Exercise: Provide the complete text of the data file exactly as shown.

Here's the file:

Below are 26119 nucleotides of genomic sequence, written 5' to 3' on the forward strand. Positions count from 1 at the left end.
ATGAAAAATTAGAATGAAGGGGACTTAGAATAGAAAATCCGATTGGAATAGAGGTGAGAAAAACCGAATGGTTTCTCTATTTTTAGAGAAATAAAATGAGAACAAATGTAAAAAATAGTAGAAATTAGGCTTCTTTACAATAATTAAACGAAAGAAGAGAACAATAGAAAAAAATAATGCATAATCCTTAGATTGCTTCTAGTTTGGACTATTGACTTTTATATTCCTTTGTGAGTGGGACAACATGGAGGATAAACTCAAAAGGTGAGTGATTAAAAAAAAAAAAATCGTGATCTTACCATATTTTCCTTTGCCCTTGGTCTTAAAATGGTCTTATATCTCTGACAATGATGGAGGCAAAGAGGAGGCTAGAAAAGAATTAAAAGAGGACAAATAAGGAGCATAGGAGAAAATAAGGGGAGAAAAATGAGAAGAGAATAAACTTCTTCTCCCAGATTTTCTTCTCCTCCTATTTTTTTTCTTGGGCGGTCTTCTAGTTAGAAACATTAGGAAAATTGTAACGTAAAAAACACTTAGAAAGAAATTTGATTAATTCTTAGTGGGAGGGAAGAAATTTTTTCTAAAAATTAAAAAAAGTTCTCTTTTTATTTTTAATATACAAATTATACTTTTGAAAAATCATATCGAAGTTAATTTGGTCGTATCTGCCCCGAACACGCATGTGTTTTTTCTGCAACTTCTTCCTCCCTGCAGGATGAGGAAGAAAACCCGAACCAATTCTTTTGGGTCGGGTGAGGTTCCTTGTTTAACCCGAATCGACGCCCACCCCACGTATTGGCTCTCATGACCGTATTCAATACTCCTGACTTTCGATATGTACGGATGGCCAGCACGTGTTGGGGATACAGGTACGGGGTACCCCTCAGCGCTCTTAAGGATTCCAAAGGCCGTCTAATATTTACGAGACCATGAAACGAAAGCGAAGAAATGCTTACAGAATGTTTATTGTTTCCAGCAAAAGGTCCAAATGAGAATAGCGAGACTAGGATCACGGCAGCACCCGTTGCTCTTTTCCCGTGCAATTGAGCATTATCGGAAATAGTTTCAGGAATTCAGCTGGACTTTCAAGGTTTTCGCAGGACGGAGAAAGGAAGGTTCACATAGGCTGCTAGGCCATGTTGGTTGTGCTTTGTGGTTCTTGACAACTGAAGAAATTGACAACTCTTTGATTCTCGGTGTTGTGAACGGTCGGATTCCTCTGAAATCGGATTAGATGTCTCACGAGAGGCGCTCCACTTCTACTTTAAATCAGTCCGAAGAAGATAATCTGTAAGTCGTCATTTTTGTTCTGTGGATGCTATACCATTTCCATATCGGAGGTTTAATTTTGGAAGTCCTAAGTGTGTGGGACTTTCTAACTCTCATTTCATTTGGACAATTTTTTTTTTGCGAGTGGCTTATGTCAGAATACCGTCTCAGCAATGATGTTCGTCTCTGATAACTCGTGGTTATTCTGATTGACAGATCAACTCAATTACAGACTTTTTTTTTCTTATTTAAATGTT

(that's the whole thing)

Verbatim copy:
Below are 26119 nucleotides of genomic sequence, written 5' to 3' on the forward strand. Positions count from 1 at the left end.
ATGAAAAATTAGAATGAAGGGGACTTAGAATAGAAAATCCGATTGGAATAGAGGTGAGAAAAACCGAATGGTTTCTCTATTTTTAGAGAAATAAAATGAGAACAAATGTAAAAAATAGTAGAAATTAGGCTTCTTTACAATAATTAAACGAAAGAAGAGAACAATAGAAAAAAATAATGCATAATCCTTAGATTGCTTCTAGTTTGGACTATTGACTTTTATATTCCTTTGTGAGTGGGACAACATGGAGGATAAACTCAAAAGGTGAGTGATTAAAAAAAAAAAAATCGTGATCTTACCATATTTTCCTTTGCCCTTGGTCTTAAAATGGTCTTATATCTCTGACAATGATGGAGGCAAAGAGGAGGCTAGAAAAGAATTAAAAGAGGACAAATAAGGAGCATAGGAGAAAATAAGGGGAGAAAAATGAGAAGAGAATAAACTTCTTCTCCCAGATTTTCTTCTCCTCCTATTTTTTTTCTTGGGCGGTCTTCTAGTTAGAAACATTAGGAAAATTGTAACGTAAAAAACACTTAGAAAGAAATTTGATTAATTCTTAGTGGGAGGGAAGAAATTTTTTCTAAAAATTAAAAAAAGTTCTCTTTTTATTTTTAATATACAAATTATACTTTTGAAAAATCATATCGAAGTTAATTTGGTCGTATCTGCCCCGAACACGCATGTGTTTTTTCTGCAACTTCTTCCTCCCTGCAGGATGAGGAAGAAAACCCGAACCAATTCTTTTGGGTCGGGTGAGGTTCCTTGTTTAACCCGAATCGACGCCCACCCCACGTATTGGCTCTCATGACCGTATTCAATACTCCTGACTTTCGATATGTACGGATGGCCAGCACGTGTTGGGGATACAGGTACGGGGTACCCCTCAGCGCTCTTAAGGATTCCAAAGGCCGTCTAATATTTACGAGACCATGAAACGAAAGCGAAGAAATGCTTACAGAATGTTTATTGTTTCCAGCAAAAGGTCCAAATGAGAATAGCGAGACTAGGATCACGGCAGCACCCGTTGCTCTTTTCCCGTGCAATTGAGCATTATCGGAAATAGTTTCAGGAATTCAGCTGGACTTTCAAGGTTTTCGCAGGACGGAGAAAGGAAGGTTCACATAGGCTGCTAGGCCATGTTGGTTGTGCTTTGTGGTTCTTGACAACTGAAGAAATTGACAACTCTTTGATTCTCGGTGTTGTGAACGGTCGGATTCCTCTGAAATCGGATTAGATGTCTCACGAGAGGCGCTCCACTTCTACTTTAAATCAGTCCGAAGAAGATAATCTGTAAGTCGTCATTTTTGTTCTGTGGATGCTATACCATTTCCATATCGGAGGTTTAATTTTGGAAGTCCTAAGTGTGTGGGACTTTCTAACTCTCATTTCATTTGGACAATTTTTTTTTTGCGAGTGGCTTATGTCAGAATACCGTCTCAGCAATGATGTTCGTCTCTGATAACTCGTGGTTATTCTGATTGACAGATCAACTCAATTACAGACTTTTTTTTTCTTATTTAAATGTT